Scientists discover that omicron may have originated in patients with HIV

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patients with HIV
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Scientists have discovered that the new omicron variant may have originated in patients with HIV.

When omicron was still known as the variant B.1.1.529, Tulio de Oliveira, the person who discovered it, warned of “a very unusual constellation of mutations,” the significance of which was “still unclear”.

Just two weeks later, we still know little about this variant: we know that it appears to spread more easily and that it seems not to be as lethal as the delta variant, as most of those infected have recovered after experiencing only mild symptoms. However, we are likely to need a few more weeks to learn more details about this variant of the virus. Scientists have been studying the possible causes for such a large number of mutations, and now it appears that they may have found an answer: HIV.

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According to De Oliveira, director of the Coalition for Epidemic Preparedness Innovations (CEPI) in South Africa, “the most plausible” origin of the omicron variant is a mutation that developed in a patient who was not able to eliminate the virus quickly.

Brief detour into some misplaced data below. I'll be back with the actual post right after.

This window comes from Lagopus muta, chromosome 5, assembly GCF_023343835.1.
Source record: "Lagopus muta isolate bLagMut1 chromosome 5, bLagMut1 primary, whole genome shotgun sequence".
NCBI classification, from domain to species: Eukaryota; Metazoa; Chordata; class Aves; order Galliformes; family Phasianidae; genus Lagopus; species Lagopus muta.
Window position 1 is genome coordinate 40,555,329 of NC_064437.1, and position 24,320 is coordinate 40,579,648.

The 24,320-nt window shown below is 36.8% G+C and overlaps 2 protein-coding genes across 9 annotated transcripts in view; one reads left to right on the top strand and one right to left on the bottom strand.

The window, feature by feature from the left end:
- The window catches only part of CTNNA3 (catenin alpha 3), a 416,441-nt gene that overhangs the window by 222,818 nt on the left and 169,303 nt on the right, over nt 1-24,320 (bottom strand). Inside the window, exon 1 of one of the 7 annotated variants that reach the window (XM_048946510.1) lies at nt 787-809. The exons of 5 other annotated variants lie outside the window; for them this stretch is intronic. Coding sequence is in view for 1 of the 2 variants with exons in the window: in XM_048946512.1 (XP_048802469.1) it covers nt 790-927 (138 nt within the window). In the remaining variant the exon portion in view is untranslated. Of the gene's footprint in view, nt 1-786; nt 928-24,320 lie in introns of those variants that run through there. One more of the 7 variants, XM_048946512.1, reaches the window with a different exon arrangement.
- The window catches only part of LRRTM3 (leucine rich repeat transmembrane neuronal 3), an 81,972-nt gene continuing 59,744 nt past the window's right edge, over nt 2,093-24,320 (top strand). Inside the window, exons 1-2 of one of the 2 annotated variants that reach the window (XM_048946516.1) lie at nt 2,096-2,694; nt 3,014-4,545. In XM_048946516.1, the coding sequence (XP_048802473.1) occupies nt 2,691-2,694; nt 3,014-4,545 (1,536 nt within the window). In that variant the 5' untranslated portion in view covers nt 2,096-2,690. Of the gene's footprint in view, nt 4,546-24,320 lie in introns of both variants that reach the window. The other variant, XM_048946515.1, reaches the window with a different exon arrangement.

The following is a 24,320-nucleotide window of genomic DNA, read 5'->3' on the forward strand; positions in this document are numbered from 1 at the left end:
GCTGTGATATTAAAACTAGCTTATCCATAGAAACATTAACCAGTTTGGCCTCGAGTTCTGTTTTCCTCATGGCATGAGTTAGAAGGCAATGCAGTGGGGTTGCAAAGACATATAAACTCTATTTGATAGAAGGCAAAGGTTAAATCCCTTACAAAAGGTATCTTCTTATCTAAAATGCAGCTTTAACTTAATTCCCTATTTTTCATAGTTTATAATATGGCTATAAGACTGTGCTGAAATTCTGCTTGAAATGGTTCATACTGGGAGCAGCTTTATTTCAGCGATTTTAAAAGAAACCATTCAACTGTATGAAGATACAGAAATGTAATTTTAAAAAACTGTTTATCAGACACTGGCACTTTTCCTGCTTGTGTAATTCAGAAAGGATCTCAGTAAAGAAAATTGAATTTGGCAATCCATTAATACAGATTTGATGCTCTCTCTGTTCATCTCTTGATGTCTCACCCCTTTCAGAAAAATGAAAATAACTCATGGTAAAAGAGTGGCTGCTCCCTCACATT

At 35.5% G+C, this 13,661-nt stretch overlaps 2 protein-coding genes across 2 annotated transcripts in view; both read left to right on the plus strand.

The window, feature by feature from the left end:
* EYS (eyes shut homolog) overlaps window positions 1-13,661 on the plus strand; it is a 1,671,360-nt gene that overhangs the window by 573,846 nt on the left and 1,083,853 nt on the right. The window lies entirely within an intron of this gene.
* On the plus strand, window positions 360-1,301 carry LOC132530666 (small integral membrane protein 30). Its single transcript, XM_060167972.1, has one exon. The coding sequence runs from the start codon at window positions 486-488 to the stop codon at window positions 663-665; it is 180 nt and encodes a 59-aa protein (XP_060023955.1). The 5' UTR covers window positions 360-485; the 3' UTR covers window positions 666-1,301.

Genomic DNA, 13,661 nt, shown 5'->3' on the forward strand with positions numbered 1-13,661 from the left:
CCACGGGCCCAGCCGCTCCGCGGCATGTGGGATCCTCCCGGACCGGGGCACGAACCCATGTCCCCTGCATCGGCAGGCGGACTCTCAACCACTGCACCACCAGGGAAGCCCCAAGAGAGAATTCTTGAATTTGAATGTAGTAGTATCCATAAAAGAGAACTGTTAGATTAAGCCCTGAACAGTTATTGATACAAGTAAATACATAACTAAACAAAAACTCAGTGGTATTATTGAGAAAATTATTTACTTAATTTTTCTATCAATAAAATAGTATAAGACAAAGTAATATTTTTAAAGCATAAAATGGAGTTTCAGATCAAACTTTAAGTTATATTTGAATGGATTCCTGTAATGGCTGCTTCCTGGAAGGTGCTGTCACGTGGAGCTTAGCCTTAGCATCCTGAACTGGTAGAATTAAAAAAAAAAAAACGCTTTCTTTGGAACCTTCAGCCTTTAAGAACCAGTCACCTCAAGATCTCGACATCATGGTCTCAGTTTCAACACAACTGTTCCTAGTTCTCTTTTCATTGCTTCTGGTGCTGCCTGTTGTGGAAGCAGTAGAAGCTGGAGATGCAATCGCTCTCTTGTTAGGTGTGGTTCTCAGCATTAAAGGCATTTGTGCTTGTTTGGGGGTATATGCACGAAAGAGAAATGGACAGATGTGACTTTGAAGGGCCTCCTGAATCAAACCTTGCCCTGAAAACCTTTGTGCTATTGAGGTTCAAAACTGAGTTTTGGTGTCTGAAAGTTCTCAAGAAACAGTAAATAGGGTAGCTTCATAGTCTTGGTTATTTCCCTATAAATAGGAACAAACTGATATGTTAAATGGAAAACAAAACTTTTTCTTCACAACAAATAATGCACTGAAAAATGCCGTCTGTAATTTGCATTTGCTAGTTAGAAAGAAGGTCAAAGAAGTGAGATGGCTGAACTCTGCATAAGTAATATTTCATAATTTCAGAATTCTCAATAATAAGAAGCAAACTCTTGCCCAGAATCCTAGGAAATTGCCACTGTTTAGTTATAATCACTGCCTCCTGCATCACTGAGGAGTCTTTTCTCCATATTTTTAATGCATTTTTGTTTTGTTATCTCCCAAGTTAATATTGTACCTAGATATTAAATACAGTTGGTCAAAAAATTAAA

Other investigators have already warned that they have found strange mutations of coronavirus in patients whose natural defense systems were weakened or suppressed by medications involved in the treatment of other illnesses.

De Oliveira believes that sub-Saharan Africa – where millions of immunosuppressed people have undiagnosed HIV or do not have access to treatment – has the perfect conditions to become a “factory of variants for the whole world”.


A study published in Nature Communications confirmed the case of a 58-year-old man being treated with immunosuppressive medication who tested positive with COVID-19 for more than six months. Another patient in the United States, also immunosuppressed, died in 2020 after 154 days of infection.

In both cases, the patient’s immune system fought in vain against the virus, leading to a mutation. Joshua Lederberg, the 1958 winner of the Nobel Prize in Physiology or Medicine, wrote an article in 1988 in which he explained how vaccines and antiviral medication exert a “selective pressure” on viruses and bacteria, which favoured adaptative mutations.

According to the United Nations, around 70% of the 37 million people infected with HIV live in sub-Saharan Africa. This is also the region where the largest number of people have died from the virus and where there are fewest preventative measures.


UNAIDS has calculated that if the HIV services were to be interrupted by the coronavirus pandemic, there could be around half a million more AIDS-related deaths in Africa, where the illness has killed ten times more people than war.

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